Perhaps the most common sentiment I hear about discipleship, though, is: I don’t know how. I hear it often in my interactions with students at Ignite, Summit’s college ministry. And again, I understand the feeling. My students’ description of discipling relationships often sounds more like a scientific formula than friends who daily walk with Jesus together. But perhaps we’ve been over-complicating things. How good is our God that he doesn’t just save us, and then leave us on our own to figure out life! No, he leads us through shepherding and care. Discipleship is no different. In discipling relationships, Jesus is our perfect model and teacher, the Bible is our perfect resource, and the Holy Spirit is our perfect guide.


Now we come to the critical point—the call to action. What does the command to make disciples mean for us today?

If we are committed to seeing people trust Christ, obey Christ, and imitate Christ, then we must employ a strategy that gives us the best chance of seeing success in those areas.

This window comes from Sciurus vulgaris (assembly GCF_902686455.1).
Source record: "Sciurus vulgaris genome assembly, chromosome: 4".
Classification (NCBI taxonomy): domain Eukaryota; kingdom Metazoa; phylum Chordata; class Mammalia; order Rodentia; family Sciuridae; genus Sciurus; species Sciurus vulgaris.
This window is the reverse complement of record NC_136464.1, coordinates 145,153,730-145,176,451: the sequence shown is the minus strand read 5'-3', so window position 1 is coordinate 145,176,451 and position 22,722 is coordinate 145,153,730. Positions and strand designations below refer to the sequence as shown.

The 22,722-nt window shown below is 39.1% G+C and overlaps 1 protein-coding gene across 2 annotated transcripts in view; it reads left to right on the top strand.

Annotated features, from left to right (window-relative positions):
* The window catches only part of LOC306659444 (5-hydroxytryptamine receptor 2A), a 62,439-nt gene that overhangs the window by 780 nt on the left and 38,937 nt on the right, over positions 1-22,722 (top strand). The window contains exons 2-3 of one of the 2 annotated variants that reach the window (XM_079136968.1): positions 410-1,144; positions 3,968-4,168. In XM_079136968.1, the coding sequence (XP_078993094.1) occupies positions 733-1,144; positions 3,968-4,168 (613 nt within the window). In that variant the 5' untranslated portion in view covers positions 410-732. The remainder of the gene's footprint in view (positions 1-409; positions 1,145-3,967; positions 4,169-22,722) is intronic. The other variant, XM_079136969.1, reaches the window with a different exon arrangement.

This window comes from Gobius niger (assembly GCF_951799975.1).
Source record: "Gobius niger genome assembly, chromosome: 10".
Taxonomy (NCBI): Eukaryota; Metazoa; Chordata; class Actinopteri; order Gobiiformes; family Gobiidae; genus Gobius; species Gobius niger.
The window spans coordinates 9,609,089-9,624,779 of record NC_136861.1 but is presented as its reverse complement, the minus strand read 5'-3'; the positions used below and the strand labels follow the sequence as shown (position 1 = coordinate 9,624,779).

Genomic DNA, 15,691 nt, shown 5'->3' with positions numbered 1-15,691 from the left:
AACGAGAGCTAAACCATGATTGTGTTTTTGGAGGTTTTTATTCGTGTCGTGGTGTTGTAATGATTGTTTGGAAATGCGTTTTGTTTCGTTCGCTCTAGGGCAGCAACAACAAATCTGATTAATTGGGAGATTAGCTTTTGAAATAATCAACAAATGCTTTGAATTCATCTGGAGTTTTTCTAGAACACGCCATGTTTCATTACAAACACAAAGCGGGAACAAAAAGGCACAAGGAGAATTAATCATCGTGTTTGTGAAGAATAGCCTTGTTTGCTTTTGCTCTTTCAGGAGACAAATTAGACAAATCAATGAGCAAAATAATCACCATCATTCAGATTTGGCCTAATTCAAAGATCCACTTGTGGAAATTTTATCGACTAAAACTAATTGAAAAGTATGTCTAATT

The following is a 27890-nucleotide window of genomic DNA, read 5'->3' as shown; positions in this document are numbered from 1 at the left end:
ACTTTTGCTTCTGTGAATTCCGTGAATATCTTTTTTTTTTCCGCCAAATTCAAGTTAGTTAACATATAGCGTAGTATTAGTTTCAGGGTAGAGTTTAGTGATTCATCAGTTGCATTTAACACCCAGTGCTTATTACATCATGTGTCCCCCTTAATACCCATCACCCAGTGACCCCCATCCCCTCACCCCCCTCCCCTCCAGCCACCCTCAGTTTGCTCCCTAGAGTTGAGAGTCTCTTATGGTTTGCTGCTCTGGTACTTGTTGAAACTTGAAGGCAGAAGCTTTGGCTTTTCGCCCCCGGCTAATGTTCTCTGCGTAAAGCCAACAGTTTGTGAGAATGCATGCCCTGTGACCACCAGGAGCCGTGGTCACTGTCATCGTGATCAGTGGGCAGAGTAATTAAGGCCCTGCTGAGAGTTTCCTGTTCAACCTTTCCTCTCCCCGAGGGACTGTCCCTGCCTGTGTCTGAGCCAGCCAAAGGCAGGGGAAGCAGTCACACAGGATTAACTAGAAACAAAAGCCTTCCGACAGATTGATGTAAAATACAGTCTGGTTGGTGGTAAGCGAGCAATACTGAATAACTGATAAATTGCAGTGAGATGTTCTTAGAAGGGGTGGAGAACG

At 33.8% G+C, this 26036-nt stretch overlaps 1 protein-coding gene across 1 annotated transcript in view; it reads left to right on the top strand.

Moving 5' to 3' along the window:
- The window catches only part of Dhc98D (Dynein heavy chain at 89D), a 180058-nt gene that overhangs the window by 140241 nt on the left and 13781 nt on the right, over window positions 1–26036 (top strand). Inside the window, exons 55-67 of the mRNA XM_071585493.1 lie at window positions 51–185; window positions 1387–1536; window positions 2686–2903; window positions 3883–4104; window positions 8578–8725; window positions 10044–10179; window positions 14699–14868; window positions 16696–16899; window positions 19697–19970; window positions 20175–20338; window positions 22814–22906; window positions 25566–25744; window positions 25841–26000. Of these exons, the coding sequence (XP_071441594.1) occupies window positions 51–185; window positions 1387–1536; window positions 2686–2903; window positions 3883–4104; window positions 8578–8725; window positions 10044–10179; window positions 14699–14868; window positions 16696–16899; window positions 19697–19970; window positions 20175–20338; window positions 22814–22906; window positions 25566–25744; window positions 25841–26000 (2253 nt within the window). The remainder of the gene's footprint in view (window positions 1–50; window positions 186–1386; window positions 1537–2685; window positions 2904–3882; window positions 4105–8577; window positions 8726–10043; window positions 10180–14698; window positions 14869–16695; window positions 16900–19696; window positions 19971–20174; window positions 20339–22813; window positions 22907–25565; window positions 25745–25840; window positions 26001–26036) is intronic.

So, if we are committed to seeing people trust Christ, we must tell others about Jesus when we have the opportunity. A few weeks ago, I went out to play golf by myself. When I got to the course, I was told that I had to latch on with two other gentlemen if I wanted to play. So, even though I’m not very good, I chose to stick around. It didn’t take long for the conversation to take a religious turn. On the second green, one of my playing partners asked what I did for a living. Talk about a softball. I saw an opportunity to pivot from telling him about my job at the church to asking his thoughts on Jesus, the gospel, and the church. And the best part was that we still had sixteen more holes to play! Those opportunities are available every day. In your going—on the golf course, over lunch, at the grocery store—tell others about Jesus.